Thursday, 4 October 2012

Just published: Sound perception improves with enhanced onsets of the speech envelope in adverse listening conditions

Many people that have a hearing loss use auditory prostheses like hearing aids and cochlear implants. Often, they have no trouble to understand speech when they are talking to you in a quiet environment, but the speech understanding abilities decrease rapidly when interfering sound sources are present, e.g. in a restaurant, on the street, in a bar...

Speech enhancement algorithms were developed that try to process the signal in a way to improve speech intelligibility. We developed a new algorithm called enhanced envelope (EE) strategy that emphasizes the onsets of the speech envelope in adverse listening conditions. Onsets are just the first milliseconds of a speech signal after a period of silence. Therefore, we try to improve the access to the sentence structure. You can compare it with a study done in Cambridge which showed that it deosn't mttaer in waht oredr the ltteers in a wrod are, the olny iprmoatnt tihng is taht the frist and lsat ltteers be at the rghit pclae.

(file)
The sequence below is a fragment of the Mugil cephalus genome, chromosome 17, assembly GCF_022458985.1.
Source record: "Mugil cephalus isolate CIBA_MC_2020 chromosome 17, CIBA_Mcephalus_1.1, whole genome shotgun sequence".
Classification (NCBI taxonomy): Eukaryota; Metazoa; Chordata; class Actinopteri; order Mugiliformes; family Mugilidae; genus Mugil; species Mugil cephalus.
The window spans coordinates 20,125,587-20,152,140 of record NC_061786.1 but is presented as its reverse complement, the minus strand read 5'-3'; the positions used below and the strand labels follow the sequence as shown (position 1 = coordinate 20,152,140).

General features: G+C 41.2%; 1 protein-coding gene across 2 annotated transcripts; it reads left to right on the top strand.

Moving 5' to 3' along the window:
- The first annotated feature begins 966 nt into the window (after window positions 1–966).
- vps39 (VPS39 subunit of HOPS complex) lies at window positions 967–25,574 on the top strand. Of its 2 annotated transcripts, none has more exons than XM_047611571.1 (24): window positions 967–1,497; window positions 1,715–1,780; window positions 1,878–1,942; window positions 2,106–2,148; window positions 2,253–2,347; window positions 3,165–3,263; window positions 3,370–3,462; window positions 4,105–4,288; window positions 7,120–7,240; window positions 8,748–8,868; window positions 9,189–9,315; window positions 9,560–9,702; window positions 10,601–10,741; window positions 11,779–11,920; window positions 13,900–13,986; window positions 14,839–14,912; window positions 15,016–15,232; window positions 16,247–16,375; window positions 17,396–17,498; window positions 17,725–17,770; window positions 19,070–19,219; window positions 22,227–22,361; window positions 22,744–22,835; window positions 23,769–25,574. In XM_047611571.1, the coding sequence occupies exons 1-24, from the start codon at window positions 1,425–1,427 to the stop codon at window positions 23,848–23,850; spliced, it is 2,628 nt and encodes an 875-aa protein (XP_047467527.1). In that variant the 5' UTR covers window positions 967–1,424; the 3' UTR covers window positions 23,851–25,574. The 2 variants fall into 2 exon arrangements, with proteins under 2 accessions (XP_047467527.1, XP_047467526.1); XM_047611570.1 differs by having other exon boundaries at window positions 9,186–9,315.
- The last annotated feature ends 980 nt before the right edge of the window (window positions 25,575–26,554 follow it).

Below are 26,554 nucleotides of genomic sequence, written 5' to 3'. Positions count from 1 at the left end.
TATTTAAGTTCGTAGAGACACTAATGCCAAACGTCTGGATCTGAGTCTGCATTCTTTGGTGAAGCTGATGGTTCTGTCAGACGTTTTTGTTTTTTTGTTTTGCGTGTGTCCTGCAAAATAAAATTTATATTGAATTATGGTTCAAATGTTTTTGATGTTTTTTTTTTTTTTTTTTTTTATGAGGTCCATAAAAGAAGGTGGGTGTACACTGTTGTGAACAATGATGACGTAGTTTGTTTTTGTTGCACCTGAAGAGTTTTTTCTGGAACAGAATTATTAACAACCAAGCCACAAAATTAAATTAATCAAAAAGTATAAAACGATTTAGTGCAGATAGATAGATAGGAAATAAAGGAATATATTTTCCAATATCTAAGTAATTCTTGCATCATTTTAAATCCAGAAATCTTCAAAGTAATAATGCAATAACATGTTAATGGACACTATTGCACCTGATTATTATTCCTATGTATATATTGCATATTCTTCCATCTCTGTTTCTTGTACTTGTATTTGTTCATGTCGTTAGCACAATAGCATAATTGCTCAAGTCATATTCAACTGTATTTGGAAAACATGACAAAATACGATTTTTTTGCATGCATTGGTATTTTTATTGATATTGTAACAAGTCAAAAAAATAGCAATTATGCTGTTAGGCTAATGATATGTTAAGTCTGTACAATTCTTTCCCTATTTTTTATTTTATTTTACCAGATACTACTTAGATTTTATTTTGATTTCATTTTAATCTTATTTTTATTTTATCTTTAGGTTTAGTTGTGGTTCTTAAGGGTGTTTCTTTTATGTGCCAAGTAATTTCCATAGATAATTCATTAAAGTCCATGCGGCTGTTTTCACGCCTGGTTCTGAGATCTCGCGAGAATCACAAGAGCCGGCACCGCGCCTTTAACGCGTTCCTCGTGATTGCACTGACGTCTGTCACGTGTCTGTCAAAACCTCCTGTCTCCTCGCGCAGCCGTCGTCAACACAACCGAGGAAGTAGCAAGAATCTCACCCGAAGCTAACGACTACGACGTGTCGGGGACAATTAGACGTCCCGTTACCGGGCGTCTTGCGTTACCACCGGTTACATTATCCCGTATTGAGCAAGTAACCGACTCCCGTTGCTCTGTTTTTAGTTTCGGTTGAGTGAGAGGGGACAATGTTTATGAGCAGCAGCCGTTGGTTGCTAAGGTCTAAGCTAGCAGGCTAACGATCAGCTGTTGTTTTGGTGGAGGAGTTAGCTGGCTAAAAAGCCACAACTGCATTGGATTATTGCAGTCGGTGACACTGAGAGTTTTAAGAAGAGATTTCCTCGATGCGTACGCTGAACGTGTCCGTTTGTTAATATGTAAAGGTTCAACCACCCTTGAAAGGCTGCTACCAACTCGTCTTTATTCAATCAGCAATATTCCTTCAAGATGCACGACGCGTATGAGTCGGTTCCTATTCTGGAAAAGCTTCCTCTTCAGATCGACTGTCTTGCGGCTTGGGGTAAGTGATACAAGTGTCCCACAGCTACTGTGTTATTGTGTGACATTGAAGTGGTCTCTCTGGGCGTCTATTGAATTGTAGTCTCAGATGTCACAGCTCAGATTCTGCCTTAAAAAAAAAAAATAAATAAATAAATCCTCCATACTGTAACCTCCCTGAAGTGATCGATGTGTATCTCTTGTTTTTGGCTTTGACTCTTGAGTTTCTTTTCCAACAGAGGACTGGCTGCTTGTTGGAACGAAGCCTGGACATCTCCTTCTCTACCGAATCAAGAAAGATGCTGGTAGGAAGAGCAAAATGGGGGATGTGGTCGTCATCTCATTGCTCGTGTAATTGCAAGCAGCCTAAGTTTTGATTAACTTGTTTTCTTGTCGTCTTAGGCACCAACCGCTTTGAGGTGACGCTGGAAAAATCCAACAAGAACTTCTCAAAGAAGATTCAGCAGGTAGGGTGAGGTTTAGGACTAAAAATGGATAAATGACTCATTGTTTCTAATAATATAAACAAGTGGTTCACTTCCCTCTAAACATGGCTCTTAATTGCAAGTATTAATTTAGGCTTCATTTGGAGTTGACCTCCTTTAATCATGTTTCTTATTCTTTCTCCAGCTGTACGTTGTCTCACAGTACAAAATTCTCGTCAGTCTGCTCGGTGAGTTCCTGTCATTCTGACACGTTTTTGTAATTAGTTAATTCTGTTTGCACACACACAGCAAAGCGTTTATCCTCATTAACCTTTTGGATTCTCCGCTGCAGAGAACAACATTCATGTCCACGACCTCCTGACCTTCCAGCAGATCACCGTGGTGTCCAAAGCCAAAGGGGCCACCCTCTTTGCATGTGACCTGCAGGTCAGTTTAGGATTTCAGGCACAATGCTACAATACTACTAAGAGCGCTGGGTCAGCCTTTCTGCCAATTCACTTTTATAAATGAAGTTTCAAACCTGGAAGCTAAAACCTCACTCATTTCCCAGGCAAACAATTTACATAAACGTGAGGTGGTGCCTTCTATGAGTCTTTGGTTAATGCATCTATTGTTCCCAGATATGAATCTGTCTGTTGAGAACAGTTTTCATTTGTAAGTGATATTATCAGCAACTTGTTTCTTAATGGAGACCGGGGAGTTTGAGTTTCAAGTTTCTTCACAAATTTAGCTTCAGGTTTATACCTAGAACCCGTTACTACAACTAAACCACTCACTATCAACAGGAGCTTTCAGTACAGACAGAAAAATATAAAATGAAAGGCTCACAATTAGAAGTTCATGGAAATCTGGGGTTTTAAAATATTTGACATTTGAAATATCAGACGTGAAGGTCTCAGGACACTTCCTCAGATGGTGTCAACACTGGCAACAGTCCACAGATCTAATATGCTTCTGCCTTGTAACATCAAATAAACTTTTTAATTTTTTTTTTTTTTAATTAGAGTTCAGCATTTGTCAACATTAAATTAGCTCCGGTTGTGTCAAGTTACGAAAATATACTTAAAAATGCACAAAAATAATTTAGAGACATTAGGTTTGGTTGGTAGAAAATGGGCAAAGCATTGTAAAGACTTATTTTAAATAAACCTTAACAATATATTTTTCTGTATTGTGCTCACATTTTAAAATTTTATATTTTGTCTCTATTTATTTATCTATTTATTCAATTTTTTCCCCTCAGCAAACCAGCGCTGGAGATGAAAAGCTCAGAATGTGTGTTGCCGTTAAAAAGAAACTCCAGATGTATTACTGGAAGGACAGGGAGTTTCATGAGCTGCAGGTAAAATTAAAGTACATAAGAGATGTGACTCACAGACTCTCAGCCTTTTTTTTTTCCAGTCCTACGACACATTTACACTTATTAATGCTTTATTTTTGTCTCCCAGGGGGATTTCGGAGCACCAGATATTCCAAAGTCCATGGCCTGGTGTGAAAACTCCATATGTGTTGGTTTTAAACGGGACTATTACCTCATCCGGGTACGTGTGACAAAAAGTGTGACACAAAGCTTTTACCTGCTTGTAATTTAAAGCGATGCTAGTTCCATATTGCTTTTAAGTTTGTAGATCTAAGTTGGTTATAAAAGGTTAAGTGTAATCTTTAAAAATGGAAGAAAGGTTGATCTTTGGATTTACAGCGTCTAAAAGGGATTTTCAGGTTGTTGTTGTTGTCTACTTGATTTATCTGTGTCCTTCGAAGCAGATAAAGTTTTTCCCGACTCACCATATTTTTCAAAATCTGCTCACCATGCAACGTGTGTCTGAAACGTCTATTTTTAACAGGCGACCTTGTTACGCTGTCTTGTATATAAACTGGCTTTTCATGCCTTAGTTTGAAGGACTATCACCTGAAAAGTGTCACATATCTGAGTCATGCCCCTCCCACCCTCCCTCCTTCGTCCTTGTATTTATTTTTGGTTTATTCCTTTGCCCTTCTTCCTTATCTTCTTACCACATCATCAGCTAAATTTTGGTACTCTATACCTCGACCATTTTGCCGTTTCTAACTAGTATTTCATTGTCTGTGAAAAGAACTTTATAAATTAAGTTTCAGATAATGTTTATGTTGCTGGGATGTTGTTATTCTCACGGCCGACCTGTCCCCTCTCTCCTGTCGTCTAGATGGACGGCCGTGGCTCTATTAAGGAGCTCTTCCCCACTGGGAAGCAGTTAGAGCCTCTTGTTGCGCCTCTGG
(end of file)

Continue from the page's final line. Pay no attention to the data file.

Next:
In tests with CI simulations that are used for normal-hearing listeners to mimic the sound perception of a cochlear users, we showed that an improvement with the new EE strategy was obtained in a stationary noise and when two speakers are talking at the same time.

For more information, please refer to our paper.

Koning, R., & Wouters, J, (2012). The potential of onset enhancement for increased speech intelligibility in auditory prostheses. J Acoust Soc Am, 132(4), 2569-2581.

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